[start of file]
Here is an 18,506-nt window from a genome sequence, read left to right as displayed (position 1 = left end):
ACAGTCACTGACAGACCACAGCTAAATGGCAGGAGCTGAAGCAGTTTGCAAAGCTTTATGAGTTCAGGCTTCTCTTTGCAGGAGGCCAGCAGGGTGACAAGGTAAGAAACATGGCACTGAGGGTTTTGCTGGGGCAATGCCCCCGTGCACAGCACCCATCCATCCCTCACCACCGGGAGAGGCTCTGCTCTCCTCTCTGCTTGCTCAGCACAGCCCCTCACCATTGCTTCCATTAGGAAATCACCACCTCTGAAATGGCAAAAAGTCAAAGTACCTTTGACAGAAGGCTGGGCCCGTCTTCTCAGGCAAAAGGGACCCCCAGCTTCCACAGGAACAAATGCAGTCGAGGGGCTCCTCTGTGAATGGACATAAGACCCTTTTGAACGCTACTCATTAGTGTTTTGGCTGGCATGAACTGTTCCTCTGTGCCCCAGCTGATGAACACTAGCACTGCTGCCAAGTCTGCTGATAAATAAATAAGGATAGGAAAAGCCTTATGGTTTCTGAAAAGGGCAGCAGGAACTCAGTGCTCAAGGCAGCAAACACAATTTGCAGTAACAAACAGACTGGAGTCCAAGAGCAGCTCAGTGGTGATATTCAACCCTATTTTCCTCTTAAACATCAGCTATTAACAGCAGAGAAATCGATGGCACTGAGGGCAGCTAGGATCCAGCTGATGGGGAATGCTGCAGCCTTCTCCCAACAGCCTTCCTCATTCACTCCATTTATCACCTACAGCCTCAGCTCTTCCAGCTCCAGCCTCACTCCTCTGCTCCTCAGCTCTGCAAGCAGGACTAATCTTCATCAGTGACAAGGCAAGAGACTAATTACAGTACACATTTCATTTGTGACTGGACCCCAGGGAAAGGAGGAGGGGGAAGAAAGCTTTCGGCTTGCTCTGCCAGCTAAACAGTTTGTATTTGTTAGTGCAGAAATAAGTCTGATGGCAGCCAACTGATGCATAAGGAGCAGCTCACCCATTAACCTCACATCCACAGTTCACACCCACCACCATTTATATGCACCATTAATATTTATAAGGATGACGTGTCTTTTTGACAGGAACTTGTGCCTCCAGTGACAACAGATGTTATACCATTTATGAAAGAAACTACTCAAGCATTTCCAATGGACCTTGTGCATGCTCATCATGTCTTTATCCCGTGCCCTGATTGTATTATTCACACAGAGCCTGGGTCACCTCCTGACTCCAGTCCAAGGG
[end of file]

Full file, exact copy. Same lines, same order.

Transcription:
Here is an 18,506-nt window from a genome sequence, read left to right as displayed (position 1 = left end):
ACAGTCACTGACAGACCACAGCTAAATGGCAGGAGCTGAAGCAGTTTGCAAAGCTTTATGAGTTCAGGCTTCTCTTTGCAGGAGGCCAGCAGGGTGACAAGGTAAGAAACATGGCACTGAGGGTTTTGCTGGGGCAATGCCCCCGTGCACAGCACCCATCCATCCCTCACCACCGGGAGAGGCTCTGCTCTCCTCTCTGCTTGCTCAGCACAGCCCCTCACCATTGCTTCCATTAGGAAATCACCACCTCTGAAATGGCAAAAAGTCAAAGTACCTTTGACAGAAGGCTGGGCCCGTCTTCTCAGGCAAAAGGGACCCCCAGCTTCCACAGGAACAAATGCAGTCGAGGGGCTCCTCTGTGAATGGACATAAGACCCTTTTGAACGCTACTCATTAGTGTTTTGGCTGGCATGAACTGTTCCTCTGTGCCCCAGCTGATGAACACTAGCACTGCTGCCAAGTCTGCTGATAAATAAATAAGGATAGGAAAAGCCTTATGGTTTCTGAAAAGGGCAGCAGGAACTCAGTGCTCAAGGCAGCAAACACAATTTGCAGTAACAAACAGACTGGAGTCCAAGAGCAGCTCAGTGGTGATATTCAACCCTATTTTCCTCTTAAACATCAGCTATTAACAGCAGAGAAATCGATGGCACTGAGGGCAGCTAGGATCCAGCTGATGGGGAATGCTGCAGCCTTCTCCCAACAGCCTTCCTCATTCACTCCATTTATCACCTACAGCCTCAGCTCTTCCAGCTCCAGCCTCACTCCTCTGCTCCTCAGCTCTGCAAGCAGGACTAATCTTCATCAGTGACAAGGCAAGAGACTAATTACAGTACACATTTCATTTGTGACTGGACCCCAGGGAAAGGAGGAGGGGGAAGAAAGCTTTCGGCTTGCTCTGCCAGCTAAACAGTTTGTATTTGTTAGTGCAGAAATAAGTCTGATGGCAGCCAACTGATGCATAAGGAGCAGCTCACCCATTAACCTCACATCCACAGTTCACACCCACCACCATTTATATGCACCATTAATATTTATAAGGATGACGTGTCTTTTTGACAGGAACTTGTGCCTCCAGTGACAACAGATGTTATACCATTTATGAAAGAAACTACTCAAGCATTTCCAATGGACCTTGTGCATGCTCATCATGTCTTTATCCCGTGCCCTGATTGTATTATTCACACAGAGCCTGGGTCACCTCCTGACTCCAGTCCAAGGG